Highs From a Low
You didn't have to be a rocket scientist to deduce that the foliage in Grand Teton National Park would be late in turning this autumn. Spring was cold and lengthy; it didn't begin to warm up until well into May. Then an extended heat wave at the end of the summer dragged on into September. Those are two key factors that impact the timing of autumn's "big show." (Just how late is late? Separate question. Maybe you do need to be a rocket scientist to address that one.)
This leaves the issue all foliage aficionados wonder about: How will the color be?
One never knows.
Having just returned from working in the park, I'd rate 2022 as average in terms of vibrance with some areas in the southern end sub-par. The progression of color, though, has been odd. Unconventional. Apparently the trees decided this time around to be individualists, each one marching to the beat of its own drummer.
As of last Sunday it was still something of a pot-pourri; you could find a little bit of everything. Swaths of green - trees unwilling to let go of summer. Others had begun to turn but were maybe 4-5 days from peak. There was a lot of fiery peak color. Some trees were past their prime. More than a few were already finished; bare; leaves on the ground.
Weirder still, this mix could be seen in relatively close confines: expanses of intense foliage a few hundred yards from trees that had only just begun to turn. Very unusual.
While it hasn't been a prime year for color in GTNP, this has still been a special autumn for photography. Mother Nature has been finding other ways to show off.
I was gifted with a low pressure weather system that turned out to be quite a performer. It moved in and stalled over the region just as I was heading over to the park, remaining for days. The unsettled conditions delivered a little bit of everything, most of which was quite good. Superlative, actually!
A few of the highlights:
In a park that's stingy with sunsets, it served up three of them - on consecutive nights, no less.
One overnight thunderstorm blanketed the mountains with snow - the first significant high-elevation snow of the season.
There was beautiful, dense fog on multiple mornings (also courtesy of overnight precipitation). More on that in another post. The fog in the park is something to behold.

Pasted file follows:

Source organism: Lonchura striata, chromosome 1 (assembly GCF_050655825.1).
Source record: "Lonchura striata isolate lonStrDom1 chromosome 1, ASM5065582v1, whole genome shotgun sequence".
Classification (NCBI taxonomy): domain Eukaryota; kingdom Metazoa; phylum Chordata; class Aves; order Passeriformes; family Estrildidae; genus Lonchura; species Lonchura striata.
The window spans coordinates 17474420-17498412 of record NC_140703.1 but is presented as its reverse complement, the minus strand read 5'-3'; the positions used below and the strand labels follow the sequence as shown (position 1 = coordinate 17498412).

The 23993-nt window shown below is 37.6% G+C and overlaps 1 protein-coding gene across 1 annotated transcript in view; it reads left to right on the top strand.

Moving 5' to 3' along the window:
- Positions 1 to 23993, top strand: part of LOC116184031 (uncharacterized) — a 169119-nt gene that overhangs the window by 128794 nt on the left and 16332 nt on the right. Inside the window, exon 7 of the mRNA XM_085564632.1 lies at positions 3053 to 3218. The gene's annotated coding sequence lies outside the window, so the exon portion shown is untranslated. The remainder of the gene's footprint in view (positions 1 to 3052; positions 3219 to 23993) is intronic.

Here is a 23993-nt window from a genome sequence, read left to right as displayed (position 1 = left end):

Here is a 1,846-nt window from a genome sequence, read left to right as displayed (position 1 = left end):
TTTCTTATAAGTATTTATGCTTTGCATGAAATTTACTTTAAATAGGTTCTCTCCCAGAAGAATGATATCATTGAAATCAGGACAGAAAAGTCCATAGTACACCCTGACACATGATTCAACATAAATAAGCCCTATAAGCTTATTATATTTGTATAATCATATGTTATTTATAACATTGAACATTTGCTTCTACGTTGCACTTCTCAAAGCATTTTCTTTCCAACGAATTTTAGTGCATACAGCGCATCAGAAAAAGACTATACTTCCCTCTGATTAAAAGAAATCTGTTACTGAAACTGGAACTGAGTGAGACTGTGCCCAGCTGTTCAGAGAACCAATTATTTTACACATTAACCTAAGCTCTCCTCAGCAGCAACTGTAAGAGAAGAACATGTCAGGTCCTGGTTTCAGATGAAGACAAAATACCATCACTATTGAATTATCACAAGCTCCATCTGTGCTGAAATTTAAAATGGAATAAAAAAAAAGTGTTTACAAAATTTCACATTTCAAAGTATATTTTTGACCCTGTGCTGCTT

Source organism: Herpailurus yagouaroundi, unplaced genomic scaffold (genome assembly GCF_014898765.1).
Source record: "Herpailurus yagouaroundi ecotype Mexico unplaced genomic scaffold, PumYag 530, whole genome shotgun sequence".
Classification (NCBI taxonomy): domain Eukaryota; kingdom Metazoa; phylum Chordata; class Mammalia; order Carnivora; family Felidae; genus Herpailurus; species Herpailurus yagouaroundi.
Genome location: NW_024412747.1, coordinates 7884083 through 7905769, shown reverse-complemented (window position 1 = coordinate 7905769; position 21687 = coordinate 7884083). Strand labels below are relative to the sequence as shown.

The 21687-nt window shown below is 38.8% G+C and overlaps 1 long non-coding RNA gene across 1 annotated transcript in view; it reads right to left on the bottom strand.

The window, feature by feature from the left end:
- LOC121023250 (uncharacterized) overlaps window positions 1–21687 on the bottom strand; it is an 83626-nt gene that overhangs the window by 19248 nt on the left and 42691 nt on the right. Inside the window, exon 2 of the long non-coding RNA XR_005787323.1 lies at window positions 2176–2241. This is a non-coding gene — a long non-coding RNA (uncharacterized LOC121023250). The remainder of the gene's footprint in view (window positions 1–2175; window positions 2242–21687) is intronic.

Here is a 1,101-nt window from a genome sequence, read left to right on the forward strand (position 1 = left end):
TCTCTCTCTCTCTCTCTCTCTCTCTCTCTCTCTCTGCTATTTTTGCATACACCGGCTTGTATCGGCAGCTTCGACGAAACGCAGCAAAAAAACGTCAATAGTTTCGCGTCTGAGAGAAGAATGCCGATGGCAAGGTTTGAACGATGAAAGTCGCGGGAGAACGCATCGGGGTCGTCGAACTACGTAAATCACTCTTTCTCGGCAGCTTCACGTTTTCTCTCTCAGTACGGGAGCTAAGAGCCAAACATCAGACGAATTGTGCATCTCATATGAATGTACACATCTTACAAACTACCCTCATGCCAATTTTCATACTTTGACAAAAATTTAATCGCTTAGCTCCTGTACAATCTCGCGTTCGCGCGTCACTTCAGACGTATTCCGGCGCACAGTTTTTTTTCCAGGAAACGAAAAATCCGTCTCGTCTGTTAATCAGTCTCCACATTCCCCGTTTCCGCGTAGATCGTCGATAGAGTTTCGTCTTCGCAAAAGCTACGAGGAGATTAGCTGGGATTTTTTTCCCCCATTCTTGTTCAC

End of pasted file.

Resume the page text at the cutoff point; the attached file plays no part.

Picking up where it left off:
The stationary low pressure delivered in a big way. This was one of the best multiple-day shoots I've had in Grand Teton National Park. I almost had to pinch myself. I'll admit the camping was a little on the nippy side and I was rained on quite a bit - but the low temperatures and precipitation were instrumental in creating the magical conditions.
As for the color? I've seen better, but that's the way the ball bounces. Not every year yields a "bumper crop." Every foliage show is unique, and each is lovely in its own way.
Odds and Ends
The Inner Loop Road at Jackson Lake Dam will be closed for construction beginning Tuesday (October 11th) and continuing through much of October. During that time you'll have to access the Signal Mountain area from Moose.
In Yellowstone, Old Gardiner Road (providing limited access between Gardiner, MT and Mammoth Hot Springs) will open no later than November 1st. All other entrances will close to vehicle traffic on November 1st in preparation for the winter season. Now is a great time of year to visit the park (far fewer people!) but be advised some services may have already closed. It's a good idea to bring food and water so you don't end up wasting time driving around looking for somewhere to grab a snack. Also note that some businesses in West Yellowstone close for a few weeks between seasons, so the further we move into October the more likely it is you'll find slim pickings there.
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